Elon Musk again criticizes Jeff Bezos: says he withdrew from Amazon to “devote himself full time to suing Space X”

Following the lawsuit made by Jeff Bezos’ company, Blue Origin, against NASA days after lose a contract to build the lunar module for the Artemis mission to SpaceX, this week Amazon filed a protest with the Federal Communications Commission (FCC) to dismiss the plans of Elon Musk’s space company to launch more satellites as part of your service from internet Starlink.

Faced with this complaint, Musk tweeted in a note on the subject: “It turns out that Bezos retired to seek a full-time job filing lawsuits against SpaceX”

Blue Origin Complaints Expand Into Starlink Satellite Internet Program

This new Amazon claim it is not properly a demand, but it works as a protest because Blue Origin believes that the Starlink project should be clearer in its expansion plans.

Currently Starlink has approximately 1,740 satellites located in low orbit to serve 90,000 customers and SpaceX is preparing to launch 30,000 satellites second generation with those who seek to improve the service. For this, the company must specify to the FCC where they will be located around the Earth and Amazon’s complaint states that Musk’s company is asking the approval of two orbital configurations to be able to “choose” in the future.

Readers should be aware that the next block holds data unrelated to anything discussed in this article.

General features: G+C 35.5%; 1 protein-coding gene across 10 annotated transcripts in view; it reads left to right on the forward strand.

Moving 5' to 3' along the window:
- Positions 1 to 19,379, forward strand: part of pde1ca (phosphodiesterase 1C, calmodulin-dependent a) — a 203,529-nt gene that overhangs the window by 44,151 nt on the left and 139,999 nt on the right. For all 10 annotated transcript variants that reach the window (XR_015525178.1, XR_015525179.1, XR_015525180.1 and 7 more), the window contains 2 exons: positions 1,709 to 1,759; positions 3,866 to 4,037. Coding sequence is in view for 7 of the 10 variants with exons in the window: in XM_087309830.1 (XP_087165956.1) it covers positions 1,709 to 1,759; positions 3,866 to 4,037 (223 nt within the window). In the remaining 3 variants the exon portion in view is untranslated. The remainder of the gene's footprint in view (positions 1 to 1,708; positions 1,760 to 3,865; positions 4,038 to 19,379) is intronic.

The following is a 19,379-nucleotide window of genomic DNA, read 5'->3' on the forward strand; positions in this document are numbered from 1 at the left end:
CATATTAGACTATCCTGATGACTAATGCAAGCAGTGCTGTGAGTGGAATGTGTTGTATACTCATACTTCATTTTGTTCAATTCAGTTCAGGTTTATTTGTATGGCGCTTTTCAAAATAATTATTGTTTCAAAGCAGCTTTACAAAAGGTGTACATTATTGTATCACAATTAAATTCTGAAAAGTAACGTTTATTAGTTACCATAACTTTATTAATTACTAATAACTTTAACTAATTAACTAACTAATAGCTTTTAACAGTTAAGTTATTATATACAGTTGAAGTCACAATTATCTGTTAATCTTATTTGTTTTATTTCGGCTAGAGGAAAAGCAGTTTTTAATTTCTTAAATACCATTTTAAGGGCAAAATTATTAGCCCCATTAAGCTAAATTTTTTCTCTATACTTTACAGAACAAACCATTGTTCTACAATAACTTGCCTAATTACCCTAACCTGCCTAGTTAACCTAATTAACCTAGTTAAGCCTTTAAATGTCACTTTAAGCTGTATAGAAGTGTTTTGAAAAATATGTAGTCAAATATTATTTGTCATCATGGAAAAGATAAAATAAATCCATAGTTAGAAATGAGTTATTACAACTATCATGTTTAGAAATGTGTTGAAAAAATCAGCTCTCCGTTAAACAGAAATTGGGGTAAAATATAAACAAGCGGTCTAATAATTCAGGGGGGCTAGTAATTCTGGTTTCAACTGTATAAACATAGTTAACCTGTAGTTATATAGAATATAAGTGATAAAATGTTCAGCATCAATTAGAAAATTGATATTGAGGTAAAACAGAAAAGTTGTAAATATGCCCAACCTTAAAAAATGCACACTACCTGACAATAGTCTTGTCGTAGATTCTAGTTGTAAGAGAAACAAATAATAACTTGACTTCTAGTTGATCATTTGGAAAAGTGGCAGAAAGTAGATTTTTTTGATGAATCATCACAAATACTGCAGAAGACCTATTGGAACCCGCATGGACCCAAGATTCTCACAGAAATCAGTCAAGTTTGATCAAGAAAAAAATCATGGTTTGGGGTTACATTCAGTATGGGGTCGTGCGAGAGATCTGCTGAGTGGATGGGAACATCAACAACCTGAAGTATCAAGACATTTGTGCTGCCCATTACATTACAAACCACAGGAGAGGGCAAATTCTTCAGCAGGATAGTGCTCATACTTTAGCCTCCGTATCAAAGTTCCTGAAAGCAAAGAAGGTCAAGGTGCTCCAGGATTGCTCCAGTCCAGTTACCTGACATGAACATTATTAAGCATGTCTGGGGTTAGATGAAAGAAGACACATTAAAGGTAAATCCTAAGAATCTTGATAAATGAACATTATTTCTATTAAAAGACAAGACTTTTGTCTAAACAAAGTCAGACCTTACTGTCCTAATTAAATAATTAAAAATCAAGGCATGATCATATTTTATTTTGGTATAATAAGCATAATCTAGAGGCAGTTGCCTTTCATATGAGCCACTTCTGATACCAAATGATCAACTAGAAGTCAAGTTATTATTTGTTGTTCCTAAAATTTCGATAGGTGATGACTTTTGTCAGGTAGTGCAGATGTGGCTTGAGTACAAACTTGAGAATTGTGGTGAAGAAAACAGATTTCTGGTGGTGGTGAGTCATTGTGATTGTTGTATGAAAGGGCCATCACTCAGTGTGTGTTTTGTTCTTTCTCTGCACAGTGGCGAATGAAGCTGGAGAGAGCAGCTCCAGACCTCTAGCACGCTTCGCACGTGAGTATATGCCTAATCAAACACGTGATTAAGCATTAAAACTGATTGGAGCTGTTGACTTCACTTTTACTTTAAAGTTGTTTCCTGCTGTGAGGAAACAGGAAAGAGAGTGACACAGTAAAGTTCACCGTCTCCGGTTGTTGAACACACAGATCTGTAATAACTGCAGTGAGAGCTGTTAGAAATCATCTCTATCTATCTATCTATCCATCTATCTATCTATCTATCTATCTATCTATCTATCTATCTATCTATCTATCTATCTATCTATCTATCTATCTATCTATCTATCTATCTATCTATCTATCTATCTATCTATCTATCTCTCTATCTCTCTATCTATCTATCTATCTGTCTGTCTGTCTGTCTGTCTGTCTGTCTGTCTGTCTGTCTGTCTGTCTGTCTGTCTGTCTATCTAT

Amazon asks FCC not to allow SpaceX to monopolize space orbits

Kupier project

Amazon satellites for the Kupier Project

Mariah Dodson Shuman, corporate advisor for Kuiper Systems, a subsidiary of Amazon, noted that SpaceX’s approach is novel by requesting two different configurations but that they go against the rules of the Commission and urged that the petition be rejected. These two configurations that SpaceX requests result in a complication for the rest of the operators, as they must work harder to find orbits free of interference and orbital debris.

Shuman mentioned that Musk’s company should choose only one of the orbits it proposesAs the approval of two options (which are mutually exclusive) sets a bad precedent by allowing satellite operators to “set aside” spaces while deciding and developing equipment.

In their protest they point out that The FCC should enforce the rules and reject SpaceX’s proposal, which should resubmit your proposal with a unique configuration for your Gen 2 System.